From Sundance premieres to historic documentaries, the next form of entertainment came in the form of live music. Salt Lake City draws some pretty great acts from stadium filling performers to local indie bands. March Fourth Marching Band came to The State Room and of course I couldn’t pass that up. March Fourth is a difficult band to classify. They are part street brass, part funk, part drum line, part circus. I was first blown away by March Fourth at the Oregon Country Fair and never forgot their weird, electric, larger than life style. Their night at The State Room was beyond expectation, moving me to dance my ass off with a huge grin on my face all night long.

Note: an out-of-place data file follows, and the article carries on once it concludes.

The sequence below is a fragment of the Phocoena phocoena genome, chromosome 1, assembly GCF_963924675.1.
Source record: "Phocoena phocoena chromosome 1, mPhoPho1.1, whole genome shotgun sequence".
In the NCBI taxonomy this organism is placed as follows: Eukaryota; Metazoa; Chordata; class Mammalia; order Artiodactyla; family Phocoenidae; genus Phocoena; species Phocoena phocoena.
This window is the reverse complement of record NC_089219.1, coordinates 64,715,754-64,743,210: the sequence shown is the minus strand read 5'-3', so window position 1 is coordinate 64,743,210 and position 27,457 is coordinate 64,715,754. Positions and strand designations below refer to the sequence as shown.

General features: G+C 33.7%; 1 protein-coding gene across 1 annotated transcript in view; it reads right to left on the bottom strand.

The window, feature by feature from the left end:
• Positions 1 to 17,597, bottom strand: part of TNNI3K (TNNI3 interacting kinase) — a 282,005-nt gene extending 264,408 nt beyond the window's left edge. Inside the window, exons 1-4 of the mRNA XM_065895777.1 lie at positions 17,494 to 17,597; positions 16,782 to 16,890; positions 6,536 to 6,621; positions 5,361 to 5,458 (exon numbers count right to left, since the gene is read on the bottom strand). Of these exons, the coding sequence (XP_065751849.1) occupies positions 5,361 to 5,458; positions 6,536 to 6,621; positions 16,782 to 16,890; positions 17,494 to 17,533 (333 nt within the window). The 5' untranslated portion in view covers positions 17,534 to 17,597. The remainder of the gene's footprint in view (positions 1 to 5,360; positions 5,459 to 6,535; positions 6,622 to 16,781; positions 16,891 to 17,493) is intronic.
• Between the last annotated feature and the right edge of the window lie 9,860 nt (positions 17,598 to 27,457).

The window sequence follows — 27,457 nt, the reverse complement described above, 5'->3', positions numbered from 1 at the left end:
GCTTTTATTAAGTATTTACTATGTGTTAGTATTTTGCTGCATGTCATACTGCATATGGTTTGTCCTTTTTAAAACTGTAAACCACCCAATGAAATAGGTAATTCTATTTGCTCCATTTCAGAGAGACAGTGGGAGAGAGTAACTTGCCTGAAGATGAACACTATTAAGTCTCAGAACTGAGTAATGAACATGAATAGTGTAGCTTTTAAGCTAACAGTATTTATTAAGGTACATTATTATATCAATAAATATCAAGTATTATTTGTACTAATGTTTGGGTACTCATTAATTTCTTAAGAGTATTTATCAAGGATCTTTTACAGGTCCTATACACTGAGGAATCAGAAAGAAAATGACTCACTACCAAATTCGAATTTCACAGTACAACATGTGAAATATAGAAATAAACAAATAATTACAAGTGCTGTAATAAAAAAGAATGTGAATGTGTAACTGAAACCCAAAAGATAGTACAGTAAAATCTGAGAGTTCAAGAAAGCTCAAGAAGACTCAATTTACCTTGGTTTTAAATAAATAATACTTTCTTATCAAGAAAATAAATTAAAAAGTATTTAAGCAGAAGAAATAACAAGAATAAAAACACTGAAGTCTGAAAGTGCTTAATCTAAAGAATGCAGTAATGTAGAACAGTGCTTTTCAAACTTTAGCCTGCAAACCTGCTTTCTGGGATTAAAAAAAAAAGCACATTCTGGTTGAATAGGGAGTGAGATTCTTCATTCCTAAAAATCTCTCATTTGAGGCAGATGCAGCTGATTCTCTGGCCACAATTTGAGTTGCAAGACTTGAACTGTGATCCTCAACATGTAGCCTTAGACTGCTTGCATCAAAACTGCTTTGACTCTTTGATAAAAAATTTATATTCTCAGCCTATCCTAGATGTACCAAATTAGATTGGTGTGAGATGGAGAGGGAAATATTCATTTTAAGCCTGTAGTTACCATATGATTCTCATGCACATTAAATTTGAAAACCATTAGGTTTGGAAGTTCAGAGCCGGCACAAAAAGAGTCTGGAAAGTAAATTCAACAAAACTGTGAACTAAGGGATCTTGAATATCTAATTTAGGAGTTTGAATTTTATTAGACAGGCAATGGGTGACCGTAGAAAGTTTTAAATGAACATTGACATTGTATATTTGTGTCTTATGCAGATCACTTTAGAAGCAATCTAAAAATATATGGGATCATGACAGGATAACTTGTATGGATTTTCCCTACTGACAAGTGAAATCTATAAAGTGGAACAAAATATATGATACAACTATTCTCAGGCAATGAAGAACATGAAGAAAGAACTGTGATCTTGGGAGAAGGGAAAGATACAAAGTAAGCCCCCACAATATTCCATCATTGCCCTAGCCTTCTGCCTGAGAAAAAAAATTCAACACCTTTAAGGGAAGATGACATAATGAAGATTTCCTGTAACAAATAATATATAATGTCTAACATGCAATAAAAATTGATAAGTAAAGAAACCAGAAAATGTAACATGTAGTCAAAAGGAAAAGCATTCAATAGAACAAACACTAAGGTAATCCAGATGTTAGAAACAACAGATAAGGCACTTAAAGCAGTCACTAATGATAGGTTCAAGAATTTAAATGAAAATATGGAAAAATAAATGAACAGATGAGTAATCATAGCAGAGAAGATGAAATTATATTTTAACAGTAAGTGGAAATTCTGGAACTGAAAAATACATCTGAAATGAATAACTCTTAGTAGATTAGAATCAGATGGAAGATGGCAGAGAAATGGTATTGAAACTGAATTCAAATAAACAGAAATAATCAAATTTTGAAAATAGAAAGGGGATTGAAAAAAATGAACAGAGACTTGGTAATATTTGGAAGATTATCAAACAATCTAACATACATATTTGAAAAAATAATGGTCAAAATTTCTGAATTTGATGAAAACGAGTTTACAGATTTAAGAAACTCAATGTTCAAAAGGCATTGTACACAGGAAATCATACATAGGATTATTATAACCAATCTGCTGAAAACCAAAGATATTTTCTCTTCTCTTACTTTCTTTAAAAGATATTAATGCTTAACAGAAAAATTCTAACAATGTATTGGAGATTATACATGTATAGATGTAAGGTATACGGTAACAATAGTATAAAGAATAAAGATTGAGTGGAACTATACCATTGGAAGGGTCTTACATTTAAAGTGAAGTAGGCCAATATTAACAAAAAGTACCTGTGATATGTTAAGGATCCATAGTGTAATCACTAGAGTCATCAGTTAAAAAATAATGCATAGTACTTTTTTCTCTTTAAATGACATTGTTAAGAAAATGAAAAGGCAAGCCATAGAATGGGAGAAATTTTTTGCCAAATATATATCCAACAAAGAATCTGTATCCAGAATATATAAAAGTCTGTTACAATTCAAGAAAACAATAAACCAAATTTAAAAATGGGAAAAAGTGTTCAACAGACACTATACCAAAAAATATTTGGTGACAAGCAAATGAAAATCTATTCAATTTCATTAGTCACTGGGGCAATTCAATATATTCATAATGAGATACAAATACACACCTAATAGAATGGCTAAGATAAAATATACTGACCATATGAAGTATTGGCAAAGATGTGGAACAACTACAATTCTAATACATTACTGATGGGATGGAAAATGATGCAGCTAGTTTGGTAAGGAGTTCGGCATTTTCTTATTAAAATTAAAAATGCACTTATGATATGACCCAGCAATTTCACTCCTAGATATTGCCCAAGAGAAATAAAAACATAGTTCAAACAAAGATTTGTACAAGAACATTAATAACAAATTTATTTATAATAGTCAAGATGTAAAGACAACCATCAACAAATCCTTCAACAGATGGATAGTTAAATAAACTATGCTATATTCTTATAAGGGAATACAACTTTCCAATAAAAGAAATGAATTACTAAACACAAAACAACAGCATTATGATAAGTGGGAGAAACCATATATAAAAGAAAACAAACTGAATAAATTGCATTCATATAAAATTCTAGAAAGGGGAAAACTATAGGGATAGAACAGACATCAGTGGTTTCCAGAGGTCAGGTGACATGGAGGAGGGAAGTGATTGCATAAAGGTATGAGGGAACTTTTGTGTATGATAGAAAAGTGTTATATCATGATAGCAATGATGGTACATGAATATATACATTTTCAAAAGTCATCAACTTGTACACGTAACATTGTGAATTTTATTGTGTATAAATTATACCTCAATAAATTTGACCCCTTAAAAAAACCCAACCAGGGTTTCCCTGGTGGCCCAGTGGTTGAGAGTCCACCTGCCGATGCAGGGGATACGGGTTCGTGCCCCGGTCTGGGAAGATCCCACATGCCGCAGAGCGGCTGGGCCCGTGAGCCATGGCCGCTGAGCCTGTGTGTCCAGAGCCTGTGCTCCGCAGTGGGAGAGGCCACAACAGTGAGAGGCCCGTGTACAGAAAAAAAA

Too enthralled to get off the entertainment train, I remembered that Hozier was playing a long since sold out show at The Depot the following week. I had wanted to go to this show since finding out about it in the fall, but it sold out within hours of being announced. That Tuesday night my trusty wing woman and fellow live music fan, Keree, and I ventured over to The Depot just to check out the scene, maybe try our luck sneaking in and/or scalping tickets. Keree somehow slithered her way past the doormen and ran into the venue, while I was a little slow on the uptake and was turned away to fend for myself. Thankfully there were quite a few scalpers outside and I was able to score a ticket for $50. Earlier that day I took a gander at Craigslist to see there were any tickets available, finding some on sale for over $100. So for $50, I feel like I still managed to come out on top. Jumping for joy once I got in and reconnected with Keree, we took a celebratory shot for finding our way into a sold out show and jammed out to Hozier all night. It was such an amazing performance to witness because of his huge popularity right now, (his song, Take Me To Church was nominated for Grammy Song of the Year) but also because he played his entire album, no surprises, no new songs, and we were able to sing along the whole night.